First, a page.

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Monday, October 30, 2006

The State of Cinema (M. Ciment)

For keeps : the online page disappeared. At the 46th San Francisco International Film Festival (2003)

Michel Ciment: The State of Cinema

The State of Cinema address, delivered by guest programmer Michel Ciment at the 46th San Francisco International Film Festival

If the title of this address sounds portentous, I will immediately downplay it by stressing that my speech will express a very subjective viewpoint nourished by my 40- year-old involvement in film criticism, festival attendance and of course, reading experts and speaking with them. One of the striking features of the state of cinema at any time is to see how the atlas of cinema is ever changing. If we look at the map of the film world, we will see that the red zone of intense creativity, the gray zones of intermittent presence and the white zones of desertification have witnessed enormous variations if we look at them in the ‘60s, for instance, or today. Forty years ago Eastern European countries, Italy, later Germany, offered a host of talented directors and some of the major artists in the world: Tarkovsky, Wajda, Skolimowski, Makavejev, Jancsó, Forman, Passer, Chytilova, Fellini, Antonioni, Visconti, Rosi, Pasolini, Wenders, Herzog, Fassbinder and so many others. Today these countries have stopped playing a significant role even if interesting films are still being produced there.

On the map we see the appearance of new cinematographic territories, which had attracted almost no attention 40 years ago such as Australia, Iran, Taiwan, China, South Korea, or Hong Kong. The focus on them has replaced the one on Quebec, Switzerland, Czechoslovakia, or Brazil. This is, to be sure, somewhat unfair when the concentration of interest on some is at the expense of others. We–and particularly the critics–should be on the lookout and pay attention to whomever reveals a potential talent and not ignore it because his country is not in fashion. More than ever it is the film and not the credits that deserve attention. Recently and unexpectedly Diego Lerman, Lucrecia Martel, Pablo Trapero, Carlos Sorín and others have revealed a new wave in Argentinian cinema. Without excluding the factor of snobbism one must acknowledge that the shift in cinematographic geopolitics corresponds to an observable reality. Directors like Abbas Kiarostami, Im Kwon-Taek, Hou Hsiao-hsien, Edward Yang, Tsai Ming-liang, and Wong Kar Wai have put Asia on the map and experiment fruitfully in film style.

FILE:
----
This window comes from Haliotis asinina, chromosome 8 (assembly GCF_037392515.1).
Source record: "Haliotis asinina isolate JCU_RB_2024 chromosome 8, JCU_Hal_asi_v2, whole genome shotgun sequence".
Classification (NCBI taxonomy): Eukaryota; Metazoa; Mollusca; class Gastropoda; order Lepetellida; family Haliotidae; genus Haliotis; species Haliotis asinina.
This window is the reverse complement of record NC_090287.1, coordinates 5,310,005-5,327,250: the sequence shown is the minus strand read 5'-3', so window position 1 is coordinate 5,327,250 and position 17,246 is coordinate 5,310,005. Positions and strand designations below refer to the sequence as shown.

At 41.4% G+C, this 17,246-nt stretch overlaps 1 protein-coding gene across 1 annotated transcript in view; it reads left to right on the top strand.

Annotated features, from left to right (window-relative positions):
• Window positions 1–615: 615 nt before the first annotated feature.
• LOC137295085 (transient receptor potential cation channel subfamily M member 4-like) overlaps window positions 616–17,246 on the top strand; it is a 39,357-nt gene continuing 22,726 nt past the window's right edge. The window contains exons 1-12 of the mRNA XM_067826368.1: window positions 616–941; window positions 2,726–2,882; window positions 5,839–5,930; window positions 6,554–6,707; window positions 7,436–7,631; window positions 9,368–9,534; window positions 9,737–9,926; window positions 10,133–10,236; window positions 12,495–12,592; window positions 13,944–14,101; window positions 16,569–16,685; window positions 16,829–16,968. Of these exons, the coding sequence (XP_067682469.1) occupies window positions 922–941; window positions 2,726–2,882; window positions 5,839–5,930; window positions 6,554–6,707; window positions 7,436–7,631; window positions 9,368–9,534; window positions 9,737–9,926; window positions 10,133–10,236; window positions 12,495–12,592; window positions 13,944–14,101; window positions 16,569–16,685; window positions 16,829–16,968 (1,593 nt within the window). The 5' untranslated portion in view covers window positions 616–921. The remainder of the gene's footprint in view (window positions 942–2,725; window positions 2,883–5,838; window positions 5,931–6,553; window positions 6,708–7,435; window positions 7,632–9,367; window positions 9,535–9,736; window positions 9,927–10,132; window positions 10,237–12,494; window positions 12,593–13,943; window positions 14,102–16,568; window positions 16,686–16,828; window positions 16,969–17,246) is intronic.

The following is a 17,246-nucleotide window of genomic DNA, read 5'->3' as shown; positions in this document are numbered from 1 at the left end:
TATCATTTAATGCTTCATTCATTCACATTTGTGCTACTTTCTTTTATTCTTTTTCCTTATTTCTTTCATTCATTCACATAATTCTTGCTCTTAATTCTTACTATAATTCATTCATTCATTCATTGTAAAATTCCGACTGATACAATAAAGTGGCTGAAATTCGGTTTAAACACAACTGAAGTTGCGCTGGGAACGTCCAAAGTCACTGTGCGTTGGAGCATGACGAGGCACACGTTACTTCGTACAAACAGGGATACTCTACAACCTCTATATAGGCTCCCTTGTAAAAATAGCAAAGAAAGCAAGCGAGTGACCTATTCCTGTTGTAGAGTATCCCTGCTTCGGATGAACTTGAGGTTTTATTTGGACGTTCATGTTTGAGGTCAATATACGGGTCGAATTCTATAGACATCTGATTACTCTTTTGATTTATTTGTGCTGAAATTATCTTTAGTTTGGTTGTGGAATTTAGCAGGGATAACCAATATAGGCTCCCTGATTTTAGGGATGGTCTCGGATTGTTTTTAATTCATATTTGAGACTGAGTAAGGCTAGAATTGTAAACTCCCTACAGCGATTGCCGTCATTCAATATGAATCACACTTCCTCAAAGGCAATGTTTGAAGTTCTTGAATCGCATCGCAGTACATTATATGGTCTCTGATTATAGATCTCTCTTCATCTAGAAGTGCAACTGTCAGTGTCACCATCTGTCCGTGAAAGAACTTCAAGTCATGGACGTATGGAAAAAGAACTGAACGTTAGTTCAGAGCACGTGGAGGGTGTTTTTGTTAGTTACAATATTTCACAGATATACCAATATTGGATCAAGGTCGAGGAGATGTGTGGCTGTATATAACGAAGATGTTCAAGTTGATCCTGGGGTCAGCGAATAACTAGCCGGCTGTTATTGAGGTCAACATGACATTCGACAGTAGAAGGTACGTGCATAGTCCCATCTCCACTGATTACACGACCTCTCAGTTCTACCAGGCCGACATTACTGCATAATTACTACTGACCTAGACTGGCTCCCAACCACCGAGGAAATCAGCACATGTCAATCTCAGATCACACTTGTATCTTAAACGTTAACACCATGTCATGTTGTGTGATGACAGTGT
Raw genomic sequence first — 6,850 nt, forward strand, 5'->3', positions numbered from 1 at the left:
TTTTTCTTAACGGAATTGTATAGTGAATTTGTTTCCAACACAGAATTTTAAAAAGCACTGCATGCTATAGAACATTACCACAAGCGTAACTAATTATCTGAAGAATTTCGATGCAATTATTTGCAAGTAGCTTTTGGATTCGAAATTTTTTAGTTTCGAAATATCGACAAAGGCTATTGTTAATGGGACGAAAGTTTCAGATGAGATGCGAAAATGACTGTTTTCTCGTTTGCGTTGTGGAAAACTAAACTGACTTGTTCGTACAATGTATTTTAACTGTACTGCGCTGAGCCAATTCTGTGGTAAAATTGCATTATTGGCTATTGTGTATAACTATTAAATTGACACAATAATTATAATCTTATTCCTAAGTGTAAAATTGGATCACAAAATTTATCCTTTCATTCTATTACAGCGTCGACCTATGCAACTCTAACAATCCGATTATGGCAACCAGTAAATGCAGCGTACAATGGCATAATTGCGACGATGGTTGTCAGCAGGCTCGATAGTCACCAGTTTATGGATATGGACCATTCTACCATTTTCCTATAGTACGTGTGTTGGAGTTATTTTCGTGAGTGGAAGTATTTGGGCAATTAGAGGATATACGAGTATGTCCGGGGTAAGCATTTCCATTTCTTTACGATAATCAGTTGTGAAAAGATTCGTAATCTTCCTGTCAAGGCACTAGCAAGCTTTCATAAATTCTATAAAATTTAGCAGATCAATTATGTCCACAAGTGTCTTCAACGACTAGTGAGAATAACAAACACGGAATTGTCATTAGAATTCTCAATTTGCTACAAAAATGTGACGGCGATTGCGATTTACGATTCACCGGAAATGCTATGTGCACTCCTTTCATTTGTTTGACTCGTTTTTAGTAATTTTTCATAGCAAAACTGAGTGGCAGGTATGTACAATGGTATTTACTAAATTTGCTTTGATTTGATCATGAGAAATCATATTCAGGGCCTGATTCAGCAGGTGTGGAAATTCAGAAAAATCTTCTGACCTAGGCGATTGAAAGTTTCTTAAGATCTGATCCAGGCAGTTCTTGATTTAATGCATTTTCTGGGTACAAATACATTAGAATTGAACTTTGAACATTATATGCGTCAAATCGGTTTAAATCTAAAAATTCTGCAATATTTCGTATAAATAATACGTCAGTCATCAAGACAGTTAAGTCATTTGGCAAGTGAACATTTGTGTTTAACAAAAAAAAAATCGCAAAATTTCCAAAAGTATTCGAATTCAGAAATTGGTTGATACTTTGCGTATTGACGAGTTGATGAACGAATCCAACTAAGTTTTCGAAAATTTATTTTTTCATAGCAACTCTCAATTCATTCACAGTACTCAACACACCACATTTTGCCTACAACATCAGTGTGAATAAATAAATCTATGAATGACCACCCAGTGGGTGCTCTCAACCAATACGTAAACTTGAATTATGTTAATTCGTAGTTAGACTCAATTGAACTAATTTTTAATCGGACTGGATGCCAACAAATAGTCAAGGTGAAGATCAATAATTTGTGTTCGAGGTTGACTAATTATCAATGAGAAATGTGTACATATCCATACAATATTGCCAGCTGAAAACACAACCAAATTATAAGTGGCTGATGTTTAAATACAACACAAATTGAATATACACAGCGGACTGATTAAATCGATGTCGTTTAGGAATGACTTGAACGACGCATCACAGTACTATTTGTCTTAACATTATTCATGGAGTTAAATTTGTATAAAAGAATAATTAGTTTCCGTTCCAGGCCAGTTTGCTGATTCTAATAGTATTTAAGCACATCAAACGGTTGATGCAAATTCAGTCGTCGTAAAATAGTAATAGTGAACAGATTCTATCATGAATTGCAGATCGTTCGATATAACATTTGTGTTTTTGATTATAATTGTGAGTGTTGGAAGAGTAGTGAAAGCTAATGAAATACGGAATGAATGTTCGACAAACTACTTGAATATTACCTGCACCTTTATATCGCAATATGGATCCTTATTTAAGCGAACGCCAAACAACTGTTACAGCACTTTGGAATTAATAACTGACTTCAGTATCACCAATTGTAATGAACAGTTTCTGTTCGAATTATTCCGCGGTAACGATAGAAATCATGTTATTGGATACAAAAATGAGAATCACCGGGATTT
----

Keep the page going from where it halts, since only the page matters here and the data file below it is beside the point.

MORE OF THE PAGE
There is something mysterious about the comatose state into which an art form falls all of a sudden. Why did great painting disappear from Russia during four centuries, and music from England (except for German immigrant composers) for more than 200 years? One thing is sure for cinema: When a country has been under a totalitarian regime and starts to breathe again, even within certain limits, the artistic flowering is almost immediate. This is what happened in Eastern Europe with the thaw in the Communist regime during the late ‘50s and ‘60s. This is what happens today in Iran, South Korea, Taiwan and Argentina. The economic factor plays also a major role. When the state stopped being involved in film production as it occurred in Eastern Europe after 1990, the industry collapsed.

Only two countries have remained ever present–artistically speaking--–in the long history of cinema, not knowing any period of eclipse as it happened to every other national industry. The American and the French cinema in fact offer, as in so many other issues concerning our two countries, two almost opposite points of view. The American cinema believes totally in the market, in the strength of the liberal economy, and it has won over audiences all around the world thanks sometimes due to the quality of its performers and directors, and always due to its technical proficiency and recently its mastery of special effects. The French cinema for better and for worse has maintained the idea of director as an auteur (with the filmmaker’s right to final cut) and has tried to survive the roller coaster of Hollywood films by protecting its industry. During the last 45 years, a tax of little more than ten percent is being levied on every ticket, and the money is being reinvested in French films. Thus a film is not considered an industrial product but rather a part of the culture of the nation, and as such, should not be submitted to the same economic laws that rule subsidies for wheat or cars. This position—called the cultural exception—has been fought against strongly by the American negotiators during the GAAT discussions, but France, with the support of Germany, Italy and Spain, has been able to maintain its singularity which explains partly the resistance of its cinema and its popularity (30-40 percent of the French audience sees French films). It has thus been able to produce or co-produce foreign directors who had difficulties being financed exclusively by their own countries: David Lynch, Angelopoulos, Almodóvar, Kaurismaki, Lars von Trier, Moretti, Wong Kar Wai, Tsai Ming Liang, Mike Leigh, Ken Loach, Kiarostami, Pintilie and many central Asian or African directors.